SHERIDAN—A year and a half after the earliest candidates announced they would challenge Congresswoman Liz Cheney for her seat in the U.S. House of Representatives, the incumbent and her four Republican opponents faced one another in person for the first time.
Cheney along with Sen. Anthony Bouchard (R-Cheyenne), Harriet Hageman, Robyn Belinskey and Denton Knapp took to the stage at Sheridan College and debated for 90 minutes last week. It was part of a long tradition of Wyoming Public Broadcasting Service hosting political debates as a civic service to the state.
“It’s an opportunity for voters to see candidates and hear them in their own voices,” said Craig Blumenshine, who moderated the debate and recently retired from being a producer for Wyoming PBS.
Breaking from the norm, the event was closed to the public due to alleged threats and concerns about hostility and violence. Nonetheless, candidates remained safe and civil, and in the week following the debate video has streamed more than 52,000 times. Thousands more likely tuned in live to Wyoming PBS or Wyoming Public Radio, who also aired the debate.
“I thought it should be a template for candidates not only in Wyoming but across the country on how to air their views on specific topics in a very civil way,” Blumenshine said.
Debates are often the only time voters see candidates speaking to one another. And while candidates may attempt to steer the conversation towards campaign talking points, panelists drive the direction of the debate by asking candidates for specifics about certain issues. On Thursday, those questions and topics were decided by three Wyoming journalists: Bob Beck of Wyoming Public Radio, Steve Peck of Wyoming PBS and Stephen Dow of the Sheridan Press. The three of them used conversations with Wyoming voters and past political reporting to frame their inquiries.
Beck’s first question was about the insurrection at the U.S. Capitol in January of 2021.
“I’m hearing many of you downplay the events of January 6,” Beck began, referencing several candidates’ responses to a previous question about the state of the Republican Party. Beck then asked why some candidates weren’t more concerned about the events of that day and “the fact that some leading people in the Trump administration said his goal was to overturn the election,” he said.
As to why he pressed candidates on the insurrection, Beck said: “I got a lot of people asking me to ask various questions on that.” Approximately eight voters contacted him prior to the debate requesting the topic be discussed, he said.
“My suspicion is that these were people either on the fence, or these are people that in particular, wanted to hear what Hageman had to say about it,” he said.
Beck took into account what he’s been hearing from voters to shape his questions, but he also leaned on his decades of experience covering politics in Wyoming. For instance, Beck asked the candidates whether they had a federal solution to the issue of affordable healthcare for Wyoming residents.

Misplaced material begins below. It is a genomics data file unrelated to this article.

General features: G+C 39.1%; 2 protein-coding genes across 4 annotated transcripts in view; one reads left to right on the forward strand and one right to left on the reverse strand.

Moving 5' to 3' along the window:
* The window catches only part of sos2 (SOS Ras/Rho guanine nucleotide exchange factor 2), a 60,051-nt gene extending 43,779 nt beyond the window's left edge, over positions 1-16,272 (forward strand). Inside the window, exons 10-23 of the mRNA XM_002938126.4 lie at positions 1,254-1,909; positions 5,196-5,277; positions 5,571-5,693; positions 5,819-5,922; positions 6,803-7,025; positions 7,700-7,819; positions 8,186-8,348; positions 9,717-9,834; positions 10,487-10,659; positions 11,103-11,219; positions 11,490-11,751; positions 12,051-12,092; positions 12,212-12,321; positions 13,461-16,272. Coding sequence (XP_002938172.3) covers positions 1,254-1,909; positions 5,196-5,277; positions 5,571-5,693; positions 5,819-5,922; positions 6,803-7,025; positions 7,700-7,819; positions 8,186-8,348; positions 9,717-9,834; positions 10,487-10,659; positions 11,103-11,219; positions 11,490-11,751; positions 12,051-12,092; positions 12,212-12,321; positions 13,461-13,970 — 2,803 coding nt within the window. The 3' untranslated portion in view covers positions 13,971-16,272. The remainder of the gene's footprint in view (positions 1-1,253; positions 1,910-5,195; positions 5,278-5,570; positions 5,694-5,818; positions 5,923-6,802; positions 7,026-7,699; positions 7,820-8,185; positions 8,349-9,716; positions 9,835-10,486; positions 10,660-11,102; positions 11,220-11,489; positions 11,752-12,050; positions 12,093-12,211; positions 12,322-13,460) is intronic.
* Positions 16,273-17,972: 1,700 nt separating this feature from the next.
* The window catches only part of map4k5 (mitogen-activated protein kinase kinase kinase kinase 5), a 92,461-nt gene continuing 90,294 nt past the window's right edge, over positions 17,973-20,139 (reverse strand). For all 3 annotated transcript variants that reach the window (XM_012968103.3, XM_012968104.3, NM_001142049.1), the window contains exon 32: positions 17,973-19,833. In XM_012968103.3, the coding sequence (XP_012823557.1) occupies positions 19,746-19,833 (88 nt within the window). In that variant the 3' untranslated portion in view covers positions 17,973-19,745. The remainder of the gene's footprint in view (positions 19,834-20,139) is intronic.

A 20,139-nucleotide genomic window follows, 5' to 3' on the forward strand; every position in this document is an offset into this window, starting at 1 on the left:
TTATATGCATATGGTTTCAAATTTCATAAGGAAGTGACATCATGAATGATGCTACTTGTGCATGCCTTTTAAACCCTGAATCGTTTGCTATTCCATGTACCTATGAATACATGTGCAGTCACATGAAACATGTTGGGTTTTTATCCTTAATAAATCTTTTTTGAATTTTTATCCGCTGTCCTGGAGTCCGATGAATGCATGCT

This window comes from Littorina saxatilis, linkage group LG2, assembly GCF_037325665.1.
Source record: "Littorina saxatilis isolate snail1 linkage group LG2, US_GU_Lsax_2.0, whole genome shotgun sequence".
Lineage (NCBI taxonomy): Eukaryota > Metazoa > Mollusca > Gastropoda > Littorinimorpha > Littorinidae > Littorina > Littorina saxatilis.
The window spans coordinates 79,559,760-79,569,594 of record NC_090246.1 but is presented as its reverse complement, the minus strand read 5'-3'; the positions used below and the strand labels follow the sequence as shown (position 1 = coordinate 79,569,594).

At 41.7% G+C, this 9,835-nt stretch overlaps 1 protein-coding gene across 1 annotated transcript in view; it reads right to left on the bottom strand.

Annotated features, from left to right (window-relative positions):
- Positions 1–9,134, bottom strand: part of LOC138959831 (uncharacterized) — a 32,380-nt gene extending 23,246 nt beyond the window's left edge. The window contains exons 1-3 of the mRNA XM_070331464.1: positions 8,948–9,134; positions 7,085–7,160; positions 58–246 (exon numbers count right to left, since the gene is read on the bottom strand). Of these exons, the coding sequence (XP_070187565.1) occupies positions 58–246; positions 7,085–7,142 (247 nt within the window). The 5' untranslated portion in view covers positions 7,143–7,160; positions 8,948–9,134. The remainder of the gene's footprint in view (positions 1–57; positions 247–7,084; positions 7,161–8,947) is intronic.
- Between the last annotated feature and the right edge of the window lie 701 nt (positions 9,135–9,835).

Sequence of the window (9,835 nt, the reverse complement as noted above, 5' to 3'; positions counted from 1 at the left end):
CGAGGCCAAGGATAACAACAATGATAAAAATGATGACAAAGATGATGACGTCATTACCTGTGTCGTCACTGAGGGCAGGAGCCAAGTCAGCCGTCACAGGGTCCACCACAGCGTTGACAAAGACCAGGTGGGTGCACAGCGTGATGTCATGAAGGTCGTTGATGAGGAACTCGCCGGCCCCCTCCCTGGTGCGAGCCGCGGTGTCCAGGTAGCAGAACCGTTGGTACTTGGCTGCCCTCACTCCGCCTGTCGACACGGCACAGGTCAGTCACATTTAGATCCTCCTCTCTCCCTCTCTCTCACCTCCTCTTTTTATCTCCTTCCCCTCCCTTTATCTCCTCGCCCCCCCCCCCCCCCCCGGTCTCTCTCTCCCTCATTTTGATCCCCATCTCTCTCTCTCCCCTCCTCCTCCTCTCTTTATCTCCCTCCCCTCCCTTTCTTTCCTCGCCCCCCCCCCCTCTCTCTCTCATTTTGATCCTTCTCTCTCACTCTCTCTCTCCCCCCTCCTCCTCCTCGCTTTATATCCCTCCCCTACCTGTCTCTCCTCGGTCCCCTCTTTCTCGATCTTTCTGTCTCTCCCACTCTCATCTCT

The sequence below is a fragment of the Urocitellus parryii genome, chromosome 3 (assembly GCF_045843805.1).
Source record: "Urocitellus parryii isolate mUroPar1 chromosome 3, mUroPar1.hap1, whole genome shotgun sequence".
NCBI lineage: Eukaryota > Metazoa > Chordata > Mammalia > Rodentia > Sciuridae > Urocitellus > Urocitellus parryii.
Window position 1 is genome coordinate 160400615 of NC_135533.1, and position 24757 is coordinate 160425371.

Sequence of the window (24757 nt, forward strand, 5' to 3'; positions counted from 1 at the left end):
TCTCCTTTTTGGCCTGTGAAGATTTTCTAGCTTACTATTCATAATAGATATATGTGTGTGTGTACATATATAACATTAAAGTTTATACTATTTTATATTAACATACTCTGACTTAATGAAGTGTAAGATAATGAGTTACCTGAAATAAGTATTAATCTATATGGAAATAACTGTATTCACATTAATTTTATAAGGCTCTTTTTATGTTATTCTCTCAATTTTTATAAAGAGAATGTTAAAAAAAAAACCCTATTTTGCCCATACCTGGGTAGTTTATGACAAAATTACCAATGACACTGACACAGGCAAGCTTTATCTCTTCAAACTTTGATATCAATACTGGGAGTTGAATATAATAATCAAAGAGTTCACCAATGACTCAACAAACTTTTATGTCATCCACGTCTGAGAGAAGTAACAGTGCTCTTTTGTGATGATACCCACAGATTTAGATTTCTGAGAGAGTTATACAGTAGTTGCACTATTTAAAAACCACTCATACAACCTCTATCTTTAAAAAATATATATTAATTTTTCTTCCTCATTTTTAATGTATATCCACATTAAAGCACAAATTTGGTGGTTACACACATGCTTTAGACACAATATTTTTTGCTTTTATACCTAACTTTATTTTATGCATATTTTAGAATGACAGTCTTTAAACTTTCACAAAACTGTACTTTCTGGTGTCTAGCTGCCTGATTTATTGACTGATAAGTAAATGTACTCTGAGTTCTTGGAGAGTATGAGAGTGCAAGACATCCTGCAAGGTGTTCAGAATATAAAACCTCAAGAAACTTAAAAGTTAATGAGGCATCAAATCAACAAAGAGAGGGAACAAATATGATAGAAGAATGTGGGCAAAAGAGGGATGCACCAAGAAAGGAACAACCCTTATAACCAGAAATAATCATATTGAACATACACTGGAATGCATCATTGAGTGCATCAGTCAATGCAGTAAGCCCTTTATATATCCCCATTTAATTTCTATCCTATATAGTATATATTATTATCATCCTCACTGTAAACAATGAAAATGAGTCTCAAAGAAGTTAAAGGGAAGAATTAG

“That’s a question that’s been pretty standard for me,” Beck said. “I’m going to ask it because for a lot of years, we [get] lip service, but we don’t really ever come up with a concrete solution. And I’m not really sure I heard one the other night.”
One of two education-related questions came from Dow, who told WyoFile he included it so the topic would not be left out of the discussion. Dow also asked if bipartisan cooperation should still be the goal in Washington, or if it was unachievable at this time. Candidates have dodged that question, Dow said, when he previously asked it for his own reporting in the Sheridan Press.
“So I really wanted to try to get them on the spot on the stage and ask them that question because I think there is, especially in the Republican Party, maybe not as much of a desire for that as there used to be,” Dow said.
Dow’s other questions were posed on behalf of Kristen Czaban, the publisher of the Sheridan Press. Originally, Czaban was scheduled to be a panelist but had to drop out due to the death of a family friend.
As for Peck, he called on his many years in the newspaper business to shape his inquiries. Before joining Wyoming PBS earlier this year, Peck was owner-publisher of the Riverton Ranger for many decades.
He raised the federal infrastructure bill and asked candidates how they felt about one-time federal dollars coming to “Wyoming to build or improve infrastructure projects that were often built with federal dollars in the first place.”
It’s not unusual for Republicans to take aim at the federal government, but Peck said he is always interested in watching lawmakers grapple with the contradiction of “condemning federal dollars, particularly when there’s a Democrat in the White House, and on the other hand, of course, readily taking them.”
For much of the debate, candidates worked to make distinctions between themselves, but there was much they agreed on. Cheney stood out on her approach to the events of Jan. 6 and her stance on COVID-19 vaccines, according to Peck.
“Several of them immediately went to the political angle and ignored the public health angle of it except for Cheney,” Peck said. ”The very first thing she said was everybody should get vaccinated.” But in line with her opponents Cheney said she opposed a federal mandate.
After about a dozen questions posed by the panelists, the debate concluded. When the cameras stopped rolling, press in the audience were invited to the stage to ask additional questions. Cheney took a couple of questions before leaving, as did Knapp, Bouchard and Belinskey. Hageman exited out the back door, declining to field questions and telling WyoFile she had another event to attend that evening.